Poland's pro-EU bloc bags speaker post in key parliament vote

Polish Prime Minister Mateusz Morawiecki said the country's 'independence' was at stake (Wojtek Radwanski)
Polish Prime Minister Mateusz Morawiecki said the country's 'independence' was at stake (Wojtek Radwanski)

Poland's pro-EU parties scored a first win in the new parliament Monday after general elections in October with their candidate elected speaker of the lower house, the country's second most important post.

Szymon Holownia won the vote widely seen as a litmus test for three parties bidding to form a government and oust the conservative and populist Law and Justice (PiS) party.

"After this vote, no one can doubt that there is a majority in this parliament ready to take power," said Holownia, a former TV host who launched his own centrist party.

He got 265 votes against 193 for the PiS candidate Elzbieta Witek in the 460-seat house.

The parliament speaker's post is the number two position in the country as per the constitution. The speaker replaces the president in case of death.

In the Senate, the pro-EU parties' candidate Malgorzata Kidawa-Blonska was also elected as president.

The first parliament session after the election comes as both the opposition and governing populists bid to take power.

The PiS fell short of a ruling majority despite finishing first in the election -- but was given the first shot at forming the government by conservative President Andrzej Duda.

In his opening speech to parliament, Duda declared his "readiness" to cooperate with new lawmakers as he praised his PiS allies for the "eight good years" they had spent in power.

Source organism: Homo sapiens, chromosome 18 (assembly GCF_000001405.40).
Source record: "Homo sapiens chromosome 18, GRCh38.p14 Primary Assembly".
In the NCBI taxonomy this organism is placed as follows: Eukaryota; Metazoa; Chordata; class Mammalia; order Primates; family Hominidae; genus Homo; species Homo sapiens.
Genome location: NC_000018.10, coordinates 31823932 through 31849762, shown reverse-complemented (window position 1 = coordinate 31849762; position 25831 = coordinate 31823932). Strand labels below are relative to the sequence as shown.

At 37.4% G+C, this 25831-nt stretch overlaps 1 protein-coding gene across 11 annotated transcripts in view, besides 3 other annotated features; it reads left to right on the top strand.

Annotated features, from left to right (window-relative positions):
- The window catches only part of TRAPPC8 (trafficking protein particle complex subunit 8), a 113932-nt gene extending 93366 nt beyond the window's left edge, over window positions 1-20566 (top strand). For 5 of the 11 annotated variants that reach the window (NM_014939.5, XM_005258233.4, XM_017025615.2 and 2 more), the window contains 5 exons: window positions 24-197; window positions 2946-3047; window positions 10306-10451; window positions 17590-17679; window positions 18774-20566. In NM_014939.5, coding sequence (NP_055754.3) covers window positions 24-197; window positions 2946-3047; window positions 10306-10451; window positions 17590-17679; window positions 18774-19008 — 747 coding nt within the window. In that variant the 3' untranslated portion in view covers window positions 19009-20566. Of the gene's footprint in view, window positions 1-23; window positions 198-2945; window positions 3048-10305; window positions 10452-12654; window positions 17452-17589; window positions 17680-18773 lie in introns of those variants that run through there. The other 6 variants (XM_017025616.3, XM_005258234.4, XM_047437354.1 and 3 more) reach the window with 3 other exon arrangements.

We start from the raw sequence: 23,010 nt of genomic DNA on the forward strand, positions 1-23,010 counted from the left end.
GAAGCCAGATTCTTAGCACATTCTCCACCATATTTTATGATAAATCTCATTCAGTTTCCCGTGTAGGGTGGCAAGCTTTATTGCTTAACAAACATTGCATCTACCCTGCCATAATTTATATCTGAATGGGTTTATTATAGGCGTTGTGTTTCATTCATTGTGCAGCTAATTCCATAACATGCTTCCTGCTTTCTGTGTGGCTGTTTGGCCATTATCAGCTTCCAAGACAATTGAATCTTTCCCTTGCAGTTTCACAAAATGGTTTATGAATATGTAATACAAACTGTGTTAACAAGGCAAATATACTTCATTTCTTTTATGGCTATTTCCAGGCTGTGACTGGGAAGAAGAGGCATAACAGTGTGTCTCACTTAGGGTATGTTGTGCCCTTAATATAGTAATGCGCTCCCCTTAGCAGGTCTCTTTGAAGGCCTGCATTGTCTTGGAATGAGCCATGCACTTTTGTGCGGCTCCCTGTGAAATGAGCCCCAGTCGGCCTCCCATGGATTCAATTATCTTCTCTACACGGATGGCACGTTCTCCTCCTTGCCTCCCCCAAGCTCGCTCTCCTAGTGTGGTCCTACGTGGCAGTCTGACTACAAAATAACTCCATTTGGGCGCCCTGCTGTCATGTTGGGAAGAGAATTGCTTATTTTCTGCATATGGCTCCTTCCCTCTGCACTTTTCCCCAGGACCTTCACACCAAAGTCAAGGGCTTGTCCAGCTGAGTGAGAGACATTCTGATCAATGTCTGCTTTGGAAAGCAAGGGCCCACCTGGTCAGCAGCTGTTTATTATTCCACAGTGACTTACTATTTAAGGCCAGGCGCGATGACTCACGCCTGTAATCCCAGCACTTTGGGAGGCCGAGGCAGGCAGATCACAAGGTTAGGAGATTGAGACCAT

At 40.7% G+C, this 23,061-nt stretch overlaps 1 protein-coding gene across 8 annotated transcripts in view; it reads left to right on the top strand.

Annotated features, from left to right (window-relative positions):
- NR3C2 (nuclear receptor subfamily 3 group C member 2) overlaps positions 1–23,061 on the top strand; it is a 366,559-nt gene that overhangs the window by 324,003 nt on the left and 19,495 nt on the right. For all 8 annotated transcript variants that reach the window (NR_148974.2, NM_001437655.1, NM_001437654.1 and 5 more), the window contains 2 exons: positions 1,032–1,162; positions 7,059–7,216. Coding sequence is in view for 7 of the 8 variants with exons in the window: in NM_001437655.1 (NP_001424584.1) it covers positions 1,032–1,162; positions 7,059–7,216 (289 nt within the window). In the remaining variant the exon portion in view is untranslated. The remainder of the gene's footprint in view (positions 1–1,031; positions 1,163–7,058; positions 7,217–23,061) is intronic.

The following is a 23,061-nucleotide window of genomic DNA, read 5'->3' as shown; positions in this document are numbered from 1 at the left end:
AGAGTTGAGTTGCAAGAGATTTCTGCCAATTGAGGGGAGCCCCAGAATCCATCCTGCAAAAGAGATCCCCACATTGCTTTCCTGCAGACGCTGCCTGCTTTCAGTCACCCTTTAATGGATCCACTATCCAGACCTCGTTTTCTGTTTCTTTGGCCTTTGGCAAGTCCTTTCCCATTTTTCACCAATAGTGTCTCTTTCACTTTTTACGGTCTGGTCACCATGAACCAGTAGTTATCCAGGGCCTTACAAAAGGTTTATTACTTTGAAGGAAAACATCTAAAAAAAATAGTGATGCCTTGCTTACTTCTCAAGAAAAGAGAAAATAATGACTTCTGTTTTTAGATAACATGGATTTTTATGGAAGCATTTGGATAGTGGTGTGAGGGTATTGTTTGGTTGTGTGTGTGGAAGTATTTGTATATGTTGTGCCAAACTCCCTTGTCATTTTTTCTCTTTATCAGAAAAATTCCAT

Duda had earlier said he would ask current Prime Minister Mateusz Morawiecki to form a government, a task analysts say he has no chance of fulfilling.

Morawiecki formally resigned on Monday but in a eurosceptic speech to lawmakers, he sought to win over support from the opposition, claiming Polish "sovereignty" and "independence" were at stake.

At an official nomination ceremony on Monday evening, Duda entrusted the task of forming a new government to Morawiecki, saying he was "convinced" that he would find the majority he needed.

Three pro-EU parties led by ex-prime minister and former European Council president Donald Tusk won enough votes for a majority and are gearing up to form a government, though they first will have to wait for PiS's efforts to fail.

"This is an unprecedented situation in more than 30 years of the history of democratic Poland," said Stanislaw Mocek, a sociologist and president of the Collegium Civitas university in Warsaw.

PiS holds 194 seats in the lower chamber, compared to 248 seats for the pro-EU opposition.

- 'Destined to fail' -

PiS has said it will "do everything" to be able to form a new government within the constitutionally allocated 14 days.

It will then have to pass a vote of confidence within 14 days.

"This mission is destined to fail," Mocek said, adding that PiS was just "playing for time" to receive additional financing, put their people in key posts and "ensure a soft landing" when it goes into the opposition.

Jaroslaw Kuisz, a political analyst, said PiS could simply "wait" for its next chance and "sow discord between allies" in the pro-EU coalition likely to form the next government.

The leaders of the pro-EU parties -- including one co-headed by Holownia -- signed a formal coalition agreement on Friday to serve as a "roadmap" for the alliance once it comes to power.

"We really wanted Polish women and men... to see that we are ready to take responsibility for our homeland and for the coming years," Tusk said.

Wlodzimierz Czarzasty, a co-leader of the bloc's Left party, said "the most important thing now is to make Poland tolerant, open, law-abiding, responsible", calling for Warsaw to have a "strong place" within the European Union.

The agreement presents the coalition's position on key issues like the economic and environmental management of the country, rebuilding good relations with the EU, reforming state media, separation of Church and State, and abortion.

If Morawiecki fails to form a government, the next candidate would be nominated by the parliament.

Analysts estimate that the current opposition would only be able to take power from mid-December.